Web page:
Starting off with the heart-pounding barrage of opener “Sweet Cheater”, the first expanded offering from Ratt takes off and even now, as it did when I first heard it, is angst-inducing and at times elicits goosebumps. Maybe it’s the music, maybe it’s the memories, maybe a little of both but whatever it is sure feels familiar and all these years later, it feels good to just feel, familiar sometimes. The CD re-release of this sounds cool but the original vinyl version (even ripped) still sounds the best with all the energy of a band young and raw and working on a shoestring budget. It’s Ratt pre-gloss high dollar production and much like Mötley Crüe’s original release of Too Fast For Love totally out rocks the major label re-release in terms of warmth, energy, and soul.
Considered the band’s first “official” single, “You Think You’re Tough” is every bit a Ratt must hear as future Atlantic album singles like “Round And Round” or “Lay It Down” and not only has every bit of the Ratt signature written all over it but also benefits from the energy of a band still hungry for success and filled with youthful rock and roll exuberance. For me personally, this was the track that got me completely hooked and geared me up to wipe parakeet shit off my shoulder and listen intently to the rest of the album.
“U Got It” appealed to the early Van Halen fan in me which I never found surprising as most L.A. bands at the time were influenced in some way by Dave, Mike and the Van Halen brothers. Having pretty much buried my head in the first four Van Halen records, this track (and later tunes like “Lack Of Communication”) banged at my heart and head the way Van Halen tunes like “Atomic Punk” and “On Fire” did years earlier. Maybe it took the rest of the world a minute to catch on that Van Halen was just an inkling of the rock seasoned by the salt waters of the nearby California beaches but come the early ’80s bands like Ratt were poised to infiltrate the world with a new breed (pun not intended) of rock out of the land of malls and movie stars and tracks like “U Got It” were an energetic example of what was to come.
As if to warn in advance the Ratt invasion on the horizon, “Tell The World” is a rally cry that was initially sent out on the original 1982 Metal Massacre compilation release. Like most of the tracks found on this EP, it is short and to the point never offering too much and like the rest of the tunes, a perfect set up for the one following it. If there was a song here that I could picture a crazy rock audience screaming and pumping fists to, it would this one. While memory recalls this as being my buddy Rick’s least favorite, for me it’s just another reason why Ratt always remained my favorite release by the band. Well that and the next tune.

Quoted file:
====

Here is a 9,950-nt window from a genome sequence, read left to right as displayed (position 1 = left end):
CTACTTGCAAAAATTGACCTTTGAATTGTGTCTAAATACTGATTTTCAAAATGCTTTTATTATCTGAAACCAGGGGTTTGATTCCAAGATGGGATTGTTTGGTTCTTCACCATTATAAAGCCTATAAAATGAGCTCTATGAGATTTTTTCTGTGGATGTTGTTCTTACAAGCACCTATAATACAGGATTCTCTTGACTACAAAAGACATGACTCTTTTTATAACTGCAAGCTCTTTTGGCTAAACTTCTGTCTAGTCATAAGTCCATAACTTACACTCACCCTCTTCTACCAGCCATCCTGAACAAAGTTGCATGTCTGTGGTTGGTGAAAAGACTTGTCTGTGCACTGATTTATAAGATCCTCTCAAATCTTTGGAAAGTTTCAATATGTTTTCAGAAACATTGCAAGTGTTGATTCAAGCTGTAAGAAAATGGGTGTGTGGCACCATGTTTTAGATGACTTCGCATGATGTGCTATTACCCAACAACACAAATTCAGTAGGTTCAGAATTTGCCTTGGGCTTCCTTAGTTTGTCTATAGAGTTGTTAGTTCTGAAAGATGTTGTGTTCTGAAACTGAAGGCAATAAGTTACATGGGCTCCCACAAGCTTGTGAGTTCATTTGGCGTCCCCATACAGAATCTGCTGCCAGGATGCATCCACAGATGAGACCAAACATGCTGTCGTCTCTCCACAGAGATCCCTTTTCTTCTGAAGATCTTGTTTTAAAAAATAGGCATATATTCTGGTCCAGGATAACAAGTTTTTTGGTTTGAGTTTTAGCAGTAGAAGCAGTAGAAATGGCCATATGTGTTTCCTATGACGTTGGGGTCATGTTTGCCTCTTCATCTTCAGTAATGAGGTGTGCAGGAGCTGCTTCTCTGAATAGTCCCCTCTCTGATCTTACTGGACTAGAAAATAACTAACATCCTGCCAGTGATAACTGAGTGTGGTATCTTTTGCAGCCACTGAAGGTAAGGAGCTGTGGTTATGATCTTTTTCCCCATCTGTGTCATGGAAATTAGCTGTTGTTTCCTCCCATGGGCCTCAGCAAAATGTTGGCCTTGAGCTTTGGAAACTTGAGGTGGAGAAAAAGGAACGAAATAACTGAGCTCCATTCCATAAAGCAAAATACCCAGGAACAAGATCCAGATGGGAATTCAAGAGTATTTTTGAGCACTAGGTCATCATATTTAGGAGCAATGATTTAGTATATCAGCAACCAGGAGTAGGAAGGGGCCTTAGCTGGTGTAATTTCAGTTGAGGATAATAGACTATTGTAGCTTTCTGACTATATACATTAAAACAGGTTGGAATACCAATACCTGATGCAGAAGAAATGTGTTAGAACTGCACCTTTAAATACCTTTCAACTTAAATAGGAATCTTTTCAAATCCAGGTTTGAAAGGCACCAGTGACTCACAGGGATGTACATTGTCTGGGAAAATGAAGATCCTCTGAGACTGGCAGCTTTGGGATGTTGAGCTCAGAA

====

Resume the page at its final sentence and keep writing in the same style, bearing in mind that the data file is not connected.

It’s been a debate among fans for years but I have never swayed from the opinion that the original version of “Back For More” is far superior than the version later released as a single for Out Of The Cellar. I always felt that the subtle start lended better to the song coming in stronger once the rest of the band fully kicked in. That’s not to say I didn’t dig the later version and maybe once again, it’s just the allure of time and space that causes me to lean toward the original but for my money the longer, rawer EP version takes the cheese, um cake.
Now, it wasn’t unusual for bands at the time to give nods to groups that influenced them by covering their songs and for one brief moment, Ratt were no different aside from the fact that they went with covering a version of a cover by the way of “Walking The Dog.” Originally written by Rufus Thomas who released his version in 1963, “Walking The Dog” has been covered by such artists as the Rolling Stones, Johnny Rivers, the Sonics, and many more but Ratt steer directly in the direction of the rendition found on Aerosmith’s 1973 self-titled release. Taking a cue from ‘smiths’ swanky, sexy, grinding rocked-up version, Ratt take the bluesy bump and grind romp of a track and add their own bit of stomp, stammer, and sexiness to give it a whole new life for an entire new generation of rock fans. For a new band, adding a well known rock cover may have been a smart way to draw people in and their take definitely rocks but as far as part of an overall album is concerned, it is merely just bonus material on an album filled with already great songs.
Of course everyone knows where Ratt went from this point – a huge full-length major label debut a la Out Of The Cellar followed by the stellar Invasion Of Your Privacy and a few more cool releases before eventually bowing to the drama of band squabbles and such and eventually the excellent Infestation and the New Breed. But eons ago, Ratt were just one of many starving rock bands looking to trap listeners with their own sound and look and with the Ratt EP, turned out one of the best debuts of the period. Raw and filled with a sound of things to come, it stands as the first scratch of a band about to gnaw themselves out of the cellar and into rock and roll history.
01. Sweet Cheater
02. You Think You’re Tough
03. U Got It
04. You’re In Trouble
05. Tell The World
06. Back For More
07. Walking The Dog
Stephen Pearcy – lead vocals
Robbin Crosby – guitars, backing vocals
Warren DeMartini – guitars, backing vocals
Juan Croucier – bass, backing vocals
Bobby Blotzer – drums
Produced by Liam Sternberg
Engineered by Ed Stasium
Executive producer: Mark Leonard
Reviewed by John Stoney Cannon for Sleaze Roxx, August 2018
Ratt‘s “You Think You’re Tough” video:
Music video for RATT’s “You Think You’re Tough” from their 1983 release RATT (EP)Copyright © 1983, 1984 Time Coast Communications/Atlantic RecordsLISTEN TO T…